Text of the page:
Families often spend free evenings in February watching films at home or in film theatres. RIGA IFF children film programme curator Kristine Simsone recommends the ten best films that will definitely impress children and adults alike.
«Latvians are encouraged the most by films aimed at children and made in Latvia. For a long time those were ‘Lotte from Gadgetville’ and ‘Waterbomb for the Fat Tomcat’. Among foreign films, there are ‘The Children of Noisy Village’ and ‘Annie’,’ – says journalist Ansis Bogustovs. ‘Although my wife and me were more bookish children, I find watching films more enjoyable! There are many masterpieces that inspire children to be nicer and better.»
«Here are ten of the best films for children and adults alike. These ten films inspire imagination, motivate and help people of all ages to find answers. Some of them have not yet been localized for Latvian audience, but they do have a strong visual narrative, which is something that ensures understanding of the story at the very least on a basic level.»
Ursus (2011), directed by Reinis Petersons (Latvia)
One of the most marvellous animated films produced in Latvia in the last decade. It is a story about a circus bear in search of happiness. Although in black and white, this minimalistic short is perfect for consideration of the topic of using wild animals in circus performances. Its message is timeless, and the animated film is glance in the world of feelings. Recommended for ages 7 and older. Available at: Vimeo.com free of charge.
How are you, Rudolf Ming? (2010), directed by Roberts Rubins (Latvia)
Well-known and considered a classic, this energetic self-documentary is not just about children, it’s meant for children. Having a perspective on peers and their look on the world helps expand one’s interests and better understand the world in general, especially considering how different people are from one another. Recommended to ages 7 and older. Available: Filmas.lv free of charge.
Singin’ In the Rain (1952), directed by Stanley Donen and Gene Kelly (USA)
The majority of classic Hollywood musicals are great for adults and children alike – this one is no exception. The comedic story about the beginning of films with sound is not only entertaining and easy to understand, but is also a good stop for studying culture. Catchy tunes and Gene Kelly’s virtuous dancing can easily motivate anyone to at least try to dance. Recommended to ages 7 and older. Available at: Netflix.com.
Hugo och Josephin (1967), directed by Kjell Grede (Sweden)
Possibly Swedish Director Kjell Grede’s finest work. The famous film is a heartfelt story that is full of adventures. It tells the story of friendship of two children. During a summer break Josephin, a priest’s daughter, meets Hugo, who becomes her only friend. A classic, good-natured child adventure story that teaches children about friendship and its importance. No age restriction. Film available: Amazon.co.uk.
The Pinchcliffe Grand Prix (1975), directed by Ivo Caprino (Norway)
Norwegian children’s cinema classic and all-time most watched film. Intriguing and visually exciting stop-motion animated story about an inventor taking part in a grand prix race with a car he had invented. The animated film is an exciting look at honorable competition. No age restriction. Available at: Caprino.no.
My Neighbour Totoro (1988), directed by Hayao Miyazaki (Japan)
One of the most notable and most famous works by the legendary Japanese animator Hayao Miyazaki. It is a story about two sisters meeting a strange and kind forest spirit (or as the furry giant is called elsewhere – trolli) named Totoro. Like all of Miyazaki’s animated films, this one is imaginative, full of love and emphasizes the need to be in harmony with nature and people. No age restriction. Available at: Amazon.com (DVD).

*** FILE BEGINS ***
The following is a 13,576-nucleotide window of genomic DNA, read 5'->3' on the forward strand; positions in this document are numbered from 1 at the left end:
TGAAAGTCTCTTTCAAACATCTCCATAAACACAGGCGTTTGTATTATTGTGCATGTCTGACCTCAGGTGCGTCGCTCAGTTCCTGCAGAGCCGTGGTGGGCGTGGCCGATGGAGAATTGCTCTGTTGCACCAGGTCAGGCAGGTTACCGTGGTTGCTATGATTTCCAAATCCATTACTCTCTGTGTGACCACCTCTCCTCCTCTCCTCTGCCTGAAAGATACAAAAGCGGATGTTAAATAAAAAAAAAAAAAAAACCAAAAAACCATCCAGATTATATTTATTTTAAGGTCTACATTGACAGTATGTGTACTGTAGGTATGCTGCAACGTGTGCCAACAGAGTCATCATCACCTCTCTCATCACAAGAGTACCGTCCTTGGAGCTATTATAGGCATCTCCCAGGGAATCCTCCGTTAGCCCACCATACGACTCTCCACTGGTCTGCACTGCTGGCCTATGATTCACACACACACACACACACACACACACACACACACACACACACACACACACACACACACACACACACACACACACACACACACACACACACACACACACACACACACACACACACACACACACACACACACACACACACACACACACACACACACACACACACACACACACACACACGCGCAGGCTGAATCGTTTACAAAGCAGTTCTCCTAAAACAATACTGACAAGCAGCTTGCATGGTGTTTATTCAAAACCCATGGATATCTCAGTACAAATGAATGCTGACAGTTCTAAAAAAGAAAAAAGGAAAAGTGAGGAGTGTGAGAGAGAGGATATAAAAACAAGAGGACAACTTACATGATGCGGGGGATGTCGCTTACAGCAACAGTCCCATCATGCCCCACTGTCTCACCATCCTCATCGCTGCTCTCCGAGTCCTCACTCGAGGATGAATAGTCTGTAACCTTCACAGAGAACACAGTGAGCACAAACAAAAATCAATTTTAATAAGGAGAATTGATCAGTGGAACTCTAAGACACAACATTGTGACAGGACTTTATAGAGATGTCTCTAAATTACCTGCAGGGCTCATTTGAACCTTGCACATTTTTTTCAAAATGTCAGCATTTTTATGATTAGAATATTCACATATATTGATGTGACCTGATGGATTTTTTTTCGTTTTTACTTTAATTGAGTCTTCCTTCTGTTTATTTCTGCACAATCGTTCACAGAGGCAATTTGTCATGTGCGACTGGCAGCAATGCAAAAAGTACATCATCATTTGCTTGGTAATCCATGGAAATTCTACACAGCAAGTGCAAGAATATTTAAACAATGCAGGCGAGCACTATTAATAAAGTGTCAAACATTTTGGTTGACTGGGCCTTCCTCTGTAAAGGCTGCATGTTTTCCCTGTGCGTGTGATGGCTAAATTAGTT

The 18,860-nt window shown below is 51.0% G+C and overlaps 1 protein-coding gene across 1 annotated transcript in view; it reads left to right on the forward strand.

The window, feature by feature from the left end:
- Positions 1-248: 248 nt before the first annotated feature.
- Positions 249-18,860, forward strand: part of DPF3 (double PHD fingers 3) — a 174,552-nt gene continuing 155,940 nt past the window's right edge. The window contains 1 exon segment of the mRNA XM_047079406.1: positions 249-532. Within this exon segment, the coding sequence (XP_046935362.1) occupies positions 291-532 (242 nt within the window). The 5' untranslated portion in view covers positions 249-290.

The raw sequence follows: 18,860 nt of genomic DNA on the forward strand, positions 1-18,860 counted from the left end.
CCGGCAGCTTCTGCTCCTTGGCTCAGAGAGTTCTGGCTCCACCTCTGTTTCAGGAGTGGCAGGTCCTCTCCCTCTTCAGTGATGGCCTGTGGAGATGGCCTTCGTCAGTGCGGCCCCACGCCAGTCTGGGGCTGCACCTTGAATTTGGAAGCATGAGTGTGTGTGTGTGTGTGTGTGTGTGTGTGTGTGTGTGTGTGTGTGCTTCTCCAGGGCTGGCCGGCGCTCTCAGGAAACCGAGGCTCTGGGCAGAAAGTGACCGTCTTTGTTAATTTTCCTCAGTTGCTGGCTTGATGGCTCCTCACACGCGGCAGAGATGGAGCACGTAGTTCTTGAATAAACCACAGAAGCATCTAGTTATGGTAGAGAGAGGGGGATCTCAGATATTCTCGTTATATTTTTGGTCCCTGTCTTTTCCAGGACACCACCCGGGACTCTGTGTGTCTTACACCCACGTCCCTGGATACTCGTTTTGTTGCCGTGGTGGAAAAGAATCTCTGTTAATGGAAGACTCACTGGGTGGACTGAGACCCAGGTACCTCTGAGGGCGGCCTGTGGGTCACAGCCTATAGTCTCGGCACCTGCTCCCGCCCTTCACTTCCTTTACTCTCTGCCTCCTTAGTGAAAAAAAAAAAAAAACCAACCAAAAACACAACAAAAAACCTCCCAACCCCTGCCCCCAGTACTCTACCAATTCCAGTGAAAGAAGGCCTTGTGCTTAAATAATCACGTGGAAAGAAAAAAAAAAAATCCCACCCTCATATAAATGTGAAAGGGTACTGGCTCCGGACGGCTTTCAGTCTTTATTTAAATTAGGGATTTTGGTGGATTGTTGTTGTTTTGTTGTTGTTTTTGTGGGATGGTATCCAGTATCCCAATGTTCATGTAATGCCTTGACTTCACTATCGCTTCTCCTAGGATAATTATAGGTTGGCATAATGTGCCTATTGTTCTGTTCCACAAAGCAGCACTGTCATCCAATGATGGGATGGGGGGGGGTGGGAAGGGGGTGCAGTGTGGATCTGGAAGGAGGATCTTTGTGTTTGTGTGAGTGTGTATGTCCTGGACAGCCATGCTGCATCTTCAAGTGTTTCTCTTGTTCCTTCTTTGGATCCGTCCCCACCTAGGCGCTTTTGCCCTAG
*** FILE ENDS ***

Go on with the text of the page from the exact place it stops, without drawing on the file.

C’est pas moi, je le jure! (2008), directed by Philippe Falardeau (Canada)
Brisk, heartfelt and humorous drama is a story about a ten-year-old boy named Leon. He is gifted with a rich imagination, has divorced parents and insufferable neighbours. This film explores a very sensitive topic of families torn by divorce and the feeling of loneliness when growing up. The film does this with creative humour and exciting adventures. Appropriate for all ages. Available at: Amazon.fr.
A Town Called Panic (2009), directed by Stéphane Aubier, Vincent Patar (Belgium)
The main heroes of this comedic animated film, plastic figurines of a cowboy, and indian and a horse, go on exciting, funny and mysterious situations throughout the story. The manner in which this animated film plays out reminds children playing. Meticulous in performance and funny in its story-telling manner, this film can inspire imagination in children and maybe inspire them to shoot their own stop-motion film with their own toys. Recommended for ages 5 and older. Available at: Amazon.com (DVD).
Ernest & Celestine (2012), directed by Benjamin Renner, Stéphane Aubier, Vincent Patar (France)
Bears and mice are enemies, not friends – such is the belief held by the two main characters, a mouse named Celestine and a bear named Ernest. Nevertheless, it does not stop them from becoming friends. Fascinating and visually intricate animated film invokes a retro feeling. It encourages children to look at things more carefully and making their own opinions, not taking the opinions of others for granted. No age restriction. Available at Lattelecom.
Beasts of the Southern Wild (2013), directed by Benh Zeitlin (USA)
A gem of independent movie-making scene with elements of a fable and adventure film. A visually-rich story about the untamed marshlands in the south-east of USA. The story revolves around a little girl and her look on the world and attempts to understand it. A kind and creative look at existentially ‘large things’ from a child’s perspective that teaches not to be afraid. Recommended for ages 10 or older. Available at: Amazon.com.